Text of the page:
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Is it possible to use Reactive Extensions (Rx) to create applications in .NET 3.5 that perform parallelization or is it limited in some way? I downloaded Rx from here http://www.microsoft.com/download/en/confirmation.aspx?id=26649 and after creating a simple project with referenced reactive assemblies, I failed to find any classes corresponding to Tasks in .NET 4.0. I'm trying to find classes for 'Task', but alas I can not find any. Am I doing something wrong?

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6 Answers 6

up vote 0 down vote accepted

Maybe the samples from the rx wiki can help you.

The simplest background task would be:

var o = Observable.Start
(
    () => 
    { 
        Console.WriteLine("Calculating..."); 
        Thread.Sleep(3000); 
        Console.WriteLine("Done."); 
    }
);

o.First();   // subscribe and wait for completion of background operation

But you may also want to look at the forkjoin examples.

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As some here mentioned, you can find a backported System.Threading.dll in an old Rx installation.

For an easier integration, I have made a nuget (called TaskParallelLibrary) out of it.

You can get it from http://nuget.org/packages/TaskParallelLibrary.

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To the best of my knowledge, the last version of the Reactive Extensions to include "the back ported standalone DLL named System.Threading.dll" is Reactive Extensions (Rx) v1.0.2856.0 released 2/11/2011 (in Rx_Net35.msi).

(I actually got it as Rx_Net35.v1.0.2856.0.msi, downloaded in May, I think from CodePlex; can't find that any more... it installed as C:\Program Files (x86)\Microsoft Cloud Programmability\Reactive Extensions\v1.0.2856.0\Net35\System.Threading.dll on my 64-bit system.)

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Check out microsoft.com/en-us/download/details.aspx?id=28568 for a later Rx SDK. Linked from the Rx download page at msdn.microsoft.com/en-us/data/gg577610 –  CAD bloke Jul 8 at 23:12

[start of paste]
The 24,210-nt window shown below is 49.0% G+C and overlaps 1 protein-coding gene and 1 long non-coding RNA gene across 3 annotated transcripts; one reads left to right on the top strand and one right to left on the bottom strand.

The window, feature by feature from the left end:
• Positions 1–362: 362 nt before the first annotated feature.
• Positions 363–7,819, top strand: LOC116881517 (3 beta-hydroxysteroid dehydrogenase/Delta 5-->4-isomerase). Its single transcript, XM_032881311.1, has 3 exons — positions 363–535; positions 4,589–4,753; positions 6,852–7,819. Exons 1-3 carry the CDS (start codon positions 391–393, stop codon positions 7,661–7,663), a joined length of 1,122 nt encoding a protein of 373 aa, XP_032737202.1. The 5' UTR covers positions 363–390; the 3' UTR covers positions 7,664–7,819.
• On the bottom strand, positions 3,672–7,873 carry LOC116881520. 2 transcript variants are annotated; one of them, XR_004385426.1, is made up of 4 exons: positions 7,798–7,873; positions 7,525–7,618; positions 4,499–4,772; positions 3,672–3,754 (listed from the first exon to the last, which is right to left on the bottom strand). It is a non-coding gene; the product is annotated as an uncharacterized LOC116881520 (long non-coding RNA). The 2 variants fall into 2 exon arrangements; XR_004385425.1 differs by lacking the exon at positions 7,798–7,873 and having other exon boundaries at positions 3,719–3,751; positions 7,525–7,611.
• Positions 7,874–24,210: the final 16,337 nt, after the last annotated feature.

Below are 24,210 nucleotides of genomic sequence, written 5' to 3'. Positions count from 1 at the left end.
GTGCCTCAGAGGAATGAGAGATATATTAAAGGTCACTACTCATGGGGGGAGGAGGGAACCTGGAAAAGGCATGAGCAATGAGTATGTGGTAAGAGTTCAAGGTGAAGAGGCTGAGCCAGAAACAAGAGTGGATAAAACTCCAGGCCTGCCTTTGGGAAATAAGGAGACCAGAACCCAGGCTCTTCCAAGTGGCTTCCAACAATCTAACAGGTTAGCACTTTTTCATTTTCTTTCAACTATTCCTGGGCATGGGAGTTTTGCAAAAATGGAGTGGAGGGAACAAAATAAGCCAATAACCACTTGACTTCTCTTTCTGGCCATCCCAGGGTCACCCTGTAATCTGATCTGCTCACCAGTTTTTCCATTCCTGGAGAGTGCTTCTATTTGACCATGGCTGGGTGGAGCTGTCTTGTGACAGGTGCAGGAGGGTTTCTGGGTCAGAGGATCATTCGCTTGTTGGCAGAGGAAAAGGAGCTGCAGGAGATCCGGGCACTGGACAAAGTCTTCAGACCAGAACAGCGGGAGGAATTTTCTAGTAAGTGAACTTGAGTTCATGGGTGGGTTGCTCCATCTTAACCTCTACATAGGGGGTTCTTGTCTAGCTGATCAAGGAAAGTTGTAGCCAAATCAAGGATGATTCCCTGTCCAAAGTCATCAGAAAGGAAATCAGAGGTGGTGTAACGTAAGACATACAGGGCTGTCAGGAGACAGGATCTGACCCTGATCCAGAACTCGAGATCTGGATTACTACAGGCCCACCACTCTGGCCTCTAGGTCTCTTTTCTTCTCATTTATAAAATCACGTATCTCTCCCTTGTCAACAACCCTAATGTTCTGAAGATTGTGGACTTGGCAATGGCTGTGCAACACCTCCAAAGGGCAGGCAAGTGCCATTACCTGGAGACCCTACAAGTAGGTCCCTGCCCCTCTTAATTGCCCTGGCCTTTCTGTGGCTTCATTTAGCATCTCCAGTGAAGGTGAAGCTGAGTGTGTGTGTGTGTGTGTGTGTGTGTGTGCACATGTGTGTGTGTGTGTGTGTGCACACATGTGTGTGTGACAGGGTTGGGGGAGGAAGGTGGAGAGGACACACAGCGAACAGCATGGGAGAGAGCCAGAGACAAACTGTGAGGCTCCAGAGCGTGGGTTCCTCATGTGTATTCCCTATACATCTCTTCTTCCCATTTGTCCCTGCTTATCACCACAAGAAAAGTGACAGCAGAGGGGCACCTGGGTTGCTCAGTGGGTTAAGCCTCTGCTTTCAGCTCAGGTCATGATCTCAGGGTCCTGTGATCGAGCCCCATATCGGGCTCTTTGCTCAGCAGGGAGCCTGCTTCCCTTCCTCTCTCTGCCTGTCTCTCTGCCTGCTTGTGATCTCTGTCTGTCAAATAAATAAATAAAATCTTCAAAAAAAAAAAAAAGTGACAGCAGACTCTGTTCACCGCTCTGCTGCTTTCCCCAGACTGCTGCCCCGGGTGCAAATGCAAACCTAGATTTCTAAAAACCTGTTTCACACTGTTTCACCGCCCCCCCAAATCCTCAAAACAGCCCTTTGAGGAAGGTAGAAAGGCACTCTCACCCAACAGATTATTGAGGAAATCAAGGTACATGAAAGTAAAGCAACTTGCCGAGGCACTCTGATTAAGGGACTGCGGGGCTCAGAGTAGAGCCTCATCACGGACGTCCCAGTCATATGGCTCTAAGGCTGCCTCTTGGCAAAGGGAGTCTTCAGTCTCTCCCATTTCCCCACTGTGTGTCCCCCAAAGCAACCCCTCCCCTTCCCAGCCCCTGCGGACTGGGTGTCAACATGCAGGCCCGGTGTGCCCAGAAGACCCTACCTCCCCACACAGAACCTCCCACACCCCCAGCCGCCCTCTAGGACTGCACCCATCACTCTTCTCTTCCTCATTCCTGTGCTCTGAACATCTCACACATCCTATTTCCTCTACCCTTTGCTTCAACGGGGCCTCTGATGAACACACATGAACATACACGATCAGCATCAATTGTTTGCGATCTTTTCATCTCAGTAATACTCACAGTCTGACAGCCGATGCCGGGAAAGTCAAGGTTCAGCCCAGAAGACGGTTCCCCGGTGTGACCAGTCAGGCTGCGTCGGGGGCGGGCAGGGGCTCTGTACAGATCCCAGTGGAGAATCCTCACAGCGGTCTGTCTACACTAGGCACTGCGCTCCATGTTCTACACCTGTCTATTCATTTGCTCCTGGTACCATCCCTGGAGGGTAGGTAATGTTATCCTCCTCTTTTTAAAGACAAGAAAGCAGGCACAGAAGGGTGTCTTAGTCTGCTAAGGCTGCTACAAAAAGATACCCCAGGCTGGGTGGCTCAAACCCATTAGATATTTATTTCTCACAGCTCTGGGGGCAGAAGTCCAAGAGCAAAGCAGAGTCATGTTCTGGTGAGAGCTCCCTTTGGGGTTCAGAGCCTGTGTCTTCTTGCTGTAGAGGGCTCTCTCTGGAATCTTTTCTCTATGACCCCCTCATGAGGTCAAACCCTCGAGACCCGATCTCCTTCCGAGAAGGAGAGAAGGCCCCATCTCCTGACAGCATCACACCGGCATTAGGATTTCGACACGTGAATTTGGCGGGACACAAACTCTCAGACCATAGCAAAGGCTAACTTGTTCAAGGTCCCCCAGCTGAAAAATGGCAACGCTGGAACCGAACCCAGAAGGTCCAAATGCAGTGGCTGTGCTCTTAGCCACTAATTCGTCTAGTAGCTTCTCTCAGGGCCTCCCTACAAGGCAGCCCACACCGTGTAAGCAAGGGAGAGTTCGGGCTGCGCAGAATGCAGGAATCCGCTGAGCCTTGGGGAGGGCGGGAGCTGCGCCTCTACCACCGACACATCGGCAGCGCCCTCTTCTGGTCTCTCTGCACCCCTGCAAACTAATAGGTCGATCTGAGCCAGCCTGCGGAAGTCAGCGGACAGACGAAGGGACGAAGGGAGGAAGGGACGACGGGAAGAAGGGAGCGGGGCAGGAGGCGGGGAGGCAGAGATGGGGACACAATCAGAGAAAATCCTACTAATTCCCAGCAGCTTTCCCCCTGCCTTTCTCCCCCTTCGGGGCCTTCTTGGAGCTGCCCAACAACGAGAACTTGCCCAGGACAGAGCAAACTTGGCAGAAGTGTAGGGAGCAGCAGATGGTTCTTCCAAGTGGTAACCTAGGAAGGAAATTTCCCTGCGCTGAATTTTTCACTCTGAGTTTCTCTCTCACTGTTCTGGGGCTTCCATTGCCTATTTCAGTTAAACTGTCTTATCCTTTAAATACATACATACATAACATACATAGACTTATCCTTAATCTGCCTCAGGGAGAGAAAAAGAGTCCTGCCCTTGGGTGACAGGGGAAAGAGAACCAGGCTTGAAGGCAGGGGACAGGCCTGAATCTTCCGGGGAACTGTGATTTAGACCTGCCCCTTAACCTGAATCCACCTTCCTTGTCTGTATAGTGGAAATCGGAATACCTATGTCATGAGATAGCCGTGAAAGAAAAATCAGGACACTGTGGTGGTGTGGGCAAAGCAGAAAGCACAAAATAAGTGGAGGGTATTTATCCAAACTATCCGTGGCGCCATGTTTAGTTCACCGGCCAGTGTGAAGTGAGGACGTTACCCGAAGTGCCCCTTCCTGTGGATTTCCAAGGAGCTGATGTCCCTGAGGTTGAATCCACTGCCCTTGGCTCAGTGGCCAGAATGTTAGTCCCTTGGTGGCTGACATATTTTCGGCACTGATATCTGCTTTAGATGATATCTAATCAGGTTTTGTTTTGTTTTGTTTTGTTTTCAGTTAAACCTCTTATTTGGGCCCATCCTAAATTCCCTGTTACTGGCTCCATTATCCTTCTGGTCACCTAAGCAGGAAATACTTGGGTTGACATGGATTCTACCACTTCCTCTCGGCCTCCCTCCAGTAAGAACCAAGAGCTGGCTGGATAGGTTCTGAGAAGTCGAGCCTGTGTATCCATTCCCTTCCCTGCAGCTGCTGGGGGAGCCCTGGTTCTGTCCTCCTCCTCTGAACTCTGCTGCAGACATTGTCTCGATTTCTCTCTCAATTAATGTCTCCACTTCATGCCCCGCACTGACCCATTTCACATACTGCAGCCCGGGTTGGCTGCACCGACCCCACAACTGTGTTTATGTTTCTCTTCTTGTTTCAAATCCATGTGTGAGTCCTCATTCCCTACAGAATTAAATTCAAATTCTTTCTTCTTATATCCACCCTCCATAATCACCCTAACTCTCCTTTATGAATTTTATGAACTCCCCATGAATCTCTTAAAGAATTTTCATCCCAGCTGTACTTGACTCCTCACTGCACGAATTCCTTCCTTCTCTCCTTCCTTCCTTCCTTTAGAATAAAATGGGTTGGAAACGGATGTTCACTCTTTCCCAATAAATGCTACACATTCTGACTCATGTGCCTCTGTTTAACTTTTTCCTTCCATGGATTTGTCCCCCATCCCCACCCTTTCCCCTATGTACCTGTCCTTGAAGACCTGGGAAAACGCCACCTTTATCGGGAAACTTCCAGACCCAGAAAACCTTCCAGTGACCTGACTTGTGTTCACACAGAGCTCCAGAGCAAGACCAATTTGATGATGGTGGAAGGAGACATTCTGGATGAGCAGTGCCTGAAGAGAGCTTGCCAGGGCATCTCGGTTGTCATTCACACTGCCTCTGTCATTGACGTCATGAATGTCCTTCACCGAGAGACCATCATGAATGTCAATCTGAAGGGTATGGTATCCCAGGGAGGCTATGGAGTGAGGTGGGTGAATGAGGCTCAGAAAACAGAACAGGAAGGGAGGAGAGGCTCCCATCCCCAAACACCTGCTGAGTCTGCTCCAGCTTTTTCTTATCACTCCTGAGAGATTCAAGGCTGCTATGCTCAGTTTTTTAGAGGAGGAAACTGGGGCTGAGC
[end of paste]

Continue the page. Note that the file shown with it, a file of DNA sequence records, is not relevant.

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System.Threading, the assembly for the TPL used to be included in the Rx releases, but no longer is.

You may be able to find it in older versions.

That said, an IObservable<T> is analogous to a Task<T> with the key distinction that a Task<T> can have only 1 result, an IObservable<T> is a stream of 0 or more results.

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Rx in .NET 3.5 can't use Tasks, it uses the .NET 3.5 Thread Pool - however, as Scott says, IObservable works like Task when the IObservable is one item long.

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Please correct me if i am wrong any where.

Observables and observers are mainly related to task - Observe (Wait for data) & Subscribe (for Observers to get data which is pushed).

Observable provides two operators to improve performance of the above two task.

1). Observable.ObserveOn - Asynchronously notify observer on specified schedular. The task can be performed in better way using Schedular where it takes argument of either

  • Scheduler.CurrentThread (Observe on current running thread)
  • Scheduler.NewThread (Observe everytime on new thread)
  • Scheduler.TaskPool (Observe using TaskPool mechanism, i think you might be interested.)
  • Scheduler.ThreadPool (Observe using ThreadPool mechanism)

same goes for the second....

2). Observable.SubscribeOn - Asynchronously subscribe - unsubscribe observers on specified schedulers.

It also has same options as above to schedule the subscription.

Thus Rx provides inbuilt capabilities to schedule your process to give fast results.

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